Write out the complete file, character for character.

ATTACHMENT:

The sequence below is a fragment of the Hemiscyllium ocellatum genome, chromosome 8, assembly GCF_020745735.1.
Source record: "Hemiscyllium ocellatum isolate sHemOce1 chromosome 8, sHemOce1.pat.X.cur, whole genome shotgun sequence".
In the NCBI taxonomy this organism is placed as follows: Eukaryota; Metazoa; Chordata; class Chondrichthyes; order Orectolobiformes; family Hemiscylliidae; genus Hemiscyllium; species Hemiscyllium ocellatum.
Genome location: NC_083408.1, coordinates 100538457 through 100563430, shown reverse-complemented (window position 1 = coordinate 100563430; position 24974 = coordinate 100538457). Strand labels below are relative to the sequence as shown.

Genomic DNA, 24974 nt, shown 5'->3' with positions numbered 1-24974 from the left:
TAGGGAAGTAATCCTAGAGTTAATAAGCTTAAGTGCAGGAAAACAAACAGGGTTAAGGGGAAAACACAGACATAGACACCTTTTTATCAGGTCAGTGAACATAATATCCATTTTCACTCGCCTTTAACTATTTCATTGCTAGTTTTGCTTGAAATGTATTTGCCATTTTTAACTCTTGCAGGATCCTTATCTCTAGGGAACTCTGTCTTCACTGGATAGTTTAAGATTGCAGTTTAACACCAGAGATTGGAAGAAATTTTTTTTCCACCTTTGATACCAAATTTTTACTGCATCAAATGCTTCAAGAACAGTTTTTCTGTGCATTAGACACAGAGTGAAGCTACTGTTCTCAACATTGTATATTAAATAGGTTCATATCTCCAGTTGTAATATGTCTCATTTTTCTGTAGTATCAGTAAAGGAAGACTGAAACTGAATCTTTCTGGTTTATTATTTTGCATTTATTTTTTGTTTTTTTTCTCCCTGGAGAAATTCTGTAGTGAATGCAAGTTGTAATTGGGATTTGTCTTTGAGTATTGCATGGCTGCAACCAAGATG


The sequence below is a fragment of the Hemiscyllium ocellatum genome, chromosome 8, assembly GCF_020745735.1.
Source record: "Hemiscyllium ocellatum isolate sHemOce1 chromosome 8, sHemOce1.pat.X.cur, whole genome shotgun sequence".
In the NCBI taxonomy this organism is placed as follows: Eukaryota; Metazoa; Chordata; class Chondrichthyes; order Orectolobiformes; family Hemiscylliidae; genus Hemiscyllium; species Hemiscyllium ocellatum.
Genome location: NC_083408.1, coordinates 100538457 through 100563430, shown reverse-complemented (window position 1 = coordinate 100563430; position 24974 = coordinate 100538457). Strand labels below are relative to the sequence as shown.

Genomic DNA, 24974 nt, shown 5'->3' with positions numbered 1-24974 from the left:
TAGGGAAGTAATCCTAGAGTTAATAAGCTTAAGTGCAGGAAAACAAACAGGGTTAAGGGGAAAACACAGACATAGACACCTTTTTATCAGGTCAGTGAACATAATATCCATTTTCACTCGCCTTTAACTATTTCATTGCTAGTTTTGCTTGAAATGTATTTGCCATTTTTAACTCTTGCAGGATCCTTATCTCTAGGGAACTCTGTCTTCACTGGATAGTTTAAGATTGCAGTTTAACACCAGAGATTGGAAGAAATTTTTTTTCCACCTTTGATACCAAATTTTTACTGCATCAAATGCTTCAAGAACAGTTTTTCTGTGCATTAGACACAGAGTGAAGCTACTGTTCTCAACATTGTATATTAAATAGGTTCATATCTCCAGTTGTAATATGTCTCATTTTTCTGTAGTATCAGTAAAGGAAGACTGAAACTGAATCTTTCTGGTTTATTATTTTGCATTTATTTTTTGTTTTTTTTCTCCCTGGAGAAATTCTGTAGTGAATGCAAGTTGTAATTGGGATTTGTCTTTGAGTATTGCATGGCTGCAACCAAGATG